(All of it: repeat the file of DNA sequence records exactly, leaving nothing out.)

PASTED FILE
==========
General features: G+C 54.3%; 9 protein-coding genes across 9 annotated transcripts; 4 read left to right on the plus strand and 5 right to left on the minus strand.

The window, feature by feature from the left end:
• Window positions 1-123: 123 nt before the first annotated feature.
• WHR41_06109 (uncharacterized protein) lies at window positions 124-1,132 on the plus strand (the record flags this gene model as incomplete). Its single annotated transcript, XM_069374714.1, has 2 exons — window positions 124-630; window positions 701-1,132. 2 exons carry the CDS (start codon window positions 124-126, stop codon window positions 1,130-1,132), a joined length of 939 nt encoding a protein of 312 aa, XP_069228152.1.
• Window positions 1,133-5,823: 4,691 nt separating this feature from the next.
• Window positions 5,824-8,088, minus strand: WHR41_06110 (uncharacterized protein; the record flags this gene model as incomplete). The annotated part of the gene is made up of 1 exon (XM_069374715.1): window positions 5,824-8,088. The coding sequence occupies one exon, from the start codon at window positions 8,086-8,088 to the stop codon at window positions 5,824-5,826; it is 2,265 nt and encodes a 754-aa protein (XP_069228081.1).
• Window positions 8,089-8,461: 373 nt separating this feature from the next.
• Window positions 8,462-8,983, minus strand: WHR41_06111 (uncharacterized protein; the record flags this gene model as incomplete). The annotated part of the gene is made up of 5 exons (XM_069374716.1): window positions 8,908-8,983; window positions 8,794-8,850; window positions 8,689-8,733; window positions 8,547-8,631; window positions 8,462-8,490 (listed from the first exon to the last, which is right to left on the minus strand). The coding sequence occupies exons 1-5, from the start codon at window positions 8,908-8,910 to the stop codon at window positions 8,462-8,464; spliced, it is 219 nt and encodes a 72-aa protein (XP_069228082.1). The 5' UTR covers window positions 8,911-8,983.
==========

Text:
General features: G+C 54.3%; 9 protein-coding genes across 9 annotated transcripts; 4 read left to right on the plus strand and 5 right to left on the minus strand.

The window, feature by feature from the left end:
• Window positions 1-123: 123 nt before the first annotated feature.
• WHR41_06109 (uncharacterized protein) lies at window positions 124-1,132 on the plus strand (the record flags this gene model as incomplete). Its single annotated transcript, XM_069374714.1, has 2 exons — window positions 124-630; window positions 701-1,132. 2 exons carry the CDS (start codon window positions 124-126, stop codon window positions 1,130-1,132), a joined length of 939 nt encoding a protein of 312 aa, XP_069228152.1.
• Window positions 1,133-5,823: 4,691 nt separating this feature from the next.
• Window positions 5,824-8,088, minus strand: WHR41_06110 (uncharacterized protein; the record flags this gene model as incomplete). The annotated part of the gene is made up of 1 exon (XM_069374715.1): window positions 5,824-8,088. The coding sequence occupies one exon, from the start codon at window positions 8,086-8,088 to the stop codon at window positions 5,824-5,826; it is 2,265 nt and encodes a 754-aa protein (XP_069228081.1).
• Window positions 8,089-8,461: 373 nt separating this feature from the next.
• Window positions 8,462-8,983, minus strand: WHR41_06111 (uncharacterized protein; the record flags this gene model as incomplete). The annotated part of the gene is made up of 5 exons (XM_069374716.1): window positions 8,908-8,983; window positions 8,794-8,850; window positions 8,689-8,733; window positions 8,547-8,631; window positions 8,462-8,490 (listed from the first exon to the last, which is right to left on the minus strand). The coding sequence occupies exons 1-5, from the start codon at window positions 8,908-8,910 to the stop codon at window positions 8,462-8,464; spliced, it is 219 nt and encodes a 72-aa protein (XP_069228082.1). The 5' UTR covers window positions 8,911-8,983.